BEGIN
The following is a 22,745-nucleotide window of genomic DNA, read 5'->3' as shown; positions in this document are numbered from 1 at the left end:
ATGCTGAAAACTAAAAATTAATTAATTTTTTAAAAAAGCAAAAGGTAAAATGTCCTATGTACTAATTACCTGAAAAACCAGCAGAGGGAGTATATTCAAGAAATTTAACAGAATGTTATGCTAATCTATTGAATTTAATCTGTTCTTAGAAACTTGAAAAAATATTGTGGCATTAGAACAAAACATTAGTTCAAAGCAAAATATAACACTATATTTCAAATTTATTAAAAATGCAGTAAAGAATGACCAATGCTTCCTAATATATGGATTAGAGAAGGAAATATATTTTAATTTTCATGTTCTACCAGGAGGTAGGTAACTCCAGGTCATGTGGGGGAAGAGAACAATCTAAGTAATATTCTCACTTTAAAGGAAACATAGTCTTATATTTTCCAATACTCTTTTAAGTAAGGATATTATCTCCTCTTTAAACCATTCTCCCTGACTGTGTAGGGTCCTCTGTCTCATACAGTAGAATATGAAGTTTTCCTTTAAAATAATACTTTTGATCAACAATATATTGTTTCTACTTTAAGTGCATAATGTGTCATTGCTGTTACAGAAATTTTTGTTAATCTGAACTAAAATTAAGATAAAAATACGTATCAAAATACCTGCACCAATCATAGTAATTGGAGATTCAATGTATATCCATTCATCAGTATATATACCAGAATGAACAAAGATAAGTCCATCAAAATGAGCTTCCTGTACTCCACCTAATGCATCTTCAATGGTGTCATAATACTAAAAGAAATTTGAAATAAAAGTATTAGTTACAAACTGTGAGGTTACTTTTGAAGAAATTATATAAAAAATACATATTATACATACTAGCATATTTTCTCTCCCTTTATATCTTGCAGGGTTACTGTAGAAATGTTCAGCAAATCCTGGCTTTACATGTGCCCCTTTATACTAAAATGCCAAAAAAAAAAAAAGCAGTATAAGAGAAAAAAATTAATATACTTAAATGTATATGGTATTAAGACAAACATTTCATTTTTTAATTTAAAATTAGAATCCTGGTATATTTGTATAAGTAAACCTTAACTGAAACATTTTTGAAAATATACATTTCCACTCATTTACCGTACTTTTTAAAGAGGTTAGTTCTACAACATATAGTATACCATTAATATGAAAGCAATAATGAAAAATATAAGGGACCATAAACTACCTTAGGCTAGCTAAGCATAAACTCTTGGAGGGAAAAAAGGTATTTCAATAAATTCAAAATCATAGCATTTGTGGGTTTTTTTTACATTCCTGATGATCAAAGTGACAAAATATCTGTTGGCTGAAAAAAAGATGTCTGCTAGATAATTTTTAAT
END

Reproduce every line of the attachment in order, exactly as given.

The following is a 22,745-nucleotide window of genomic DNA, read 5'->3' as shown; positions in this document are numbered from 1 at the left end:
ATGCTGAAAACTAAAAATTAATTAATTTTTTAAAAAAGCAAAAGGTAAAATGTCCTATGTACTAATTACCTGAAAAACCAGCAGAGGGAGTATATTCAAGAAATTTAACAGAATGTTATGCTAATCTATTGAATTTAATCTGTTCTTAGAAACTTGAAAAAATATTGTGGCATTAGAACAAAACATTAGTTCAAAGCAAAATATAACACTATATTTCAAATTTATTAAAAATGCAGTAAAGAATGACCAATGCTTCCTAATATATGGATTAGAGAAGGAAATATATTTTAATTTTCATGTTCTACCAGGAGGTAGGTAACTCCAGGTCATGTGGGGGAAGAGAACAATCTAAGTAATATTCTCACTTTAAAGGAAACATAGTCTTATATTTTCCAATACTCTTTTAAGTAAGGATATTATCTCCTCTTTAAACCATTCTCCCTGACTGTGTAGGGTCCTCTGTCTCATACAGTAGAATATGAAGTTTTCCTTTAAAATAATACTTTTGATCAACAATATATTGTTTCTACTTTAAGTGCATAATGTGTCATTGCTGTTACAGAAATTTTTGTTAATCTGAACTAAAATTAAGATAAAAATACGTATCAAAATACCTGCACCAATCATAGTAATTGGAGATTCAATGTATATCCATTCATCAGTATATATACCAGAATGAACAAAGATAAGTCCATCAAAATGAGCTTCCTGTACTCCACCTAATGCATCTTCAATGGTGTCATAATACTAAAAGAAATTTGAAATAAAAGTATTAGTTACAAACTGTGAGGTTACTTTTGAAGAAATTATATAAAAAATACATATTATACATACTAGCATATTTTCTCTCCCTTTATATCTTGCAGGGTTACTGTAGAAATGTTCAGCAAATCCTGGCTTTACATGTGCCCCTTTATACTAAAATGCCAAAAAAAAAAAAAGCAGTATAAGAGAAAAAAATTAATATACTTAAATGTATATGGTATTAAGACAAACATTTCATTTTTTAATTTAAAATTAGAATCCTGGTATATTTGTATAAGTAAACCTTAACTGAAACATTTTTGAAAATATACATTTCCACTCATTTACCGTACTTTTTAAAGAGGTTAGTTCTACAACATATAGTATACCATTAATATGAAAGCAATAATGAAAAATATAAGGGACCATAAACTACCTTAGGCTAGCTAAGCATAAACTCTTGGAGGGAAAAAAGGTATTTCAATAAATTCAAAATCATAGCATTTGTGGGTTTTTTTTACATTCCTGATGATCAAAGTGACAAAATATCTGTTGGCTGAAAAAAAGATGTCTGCTAGATAATTTTTAAT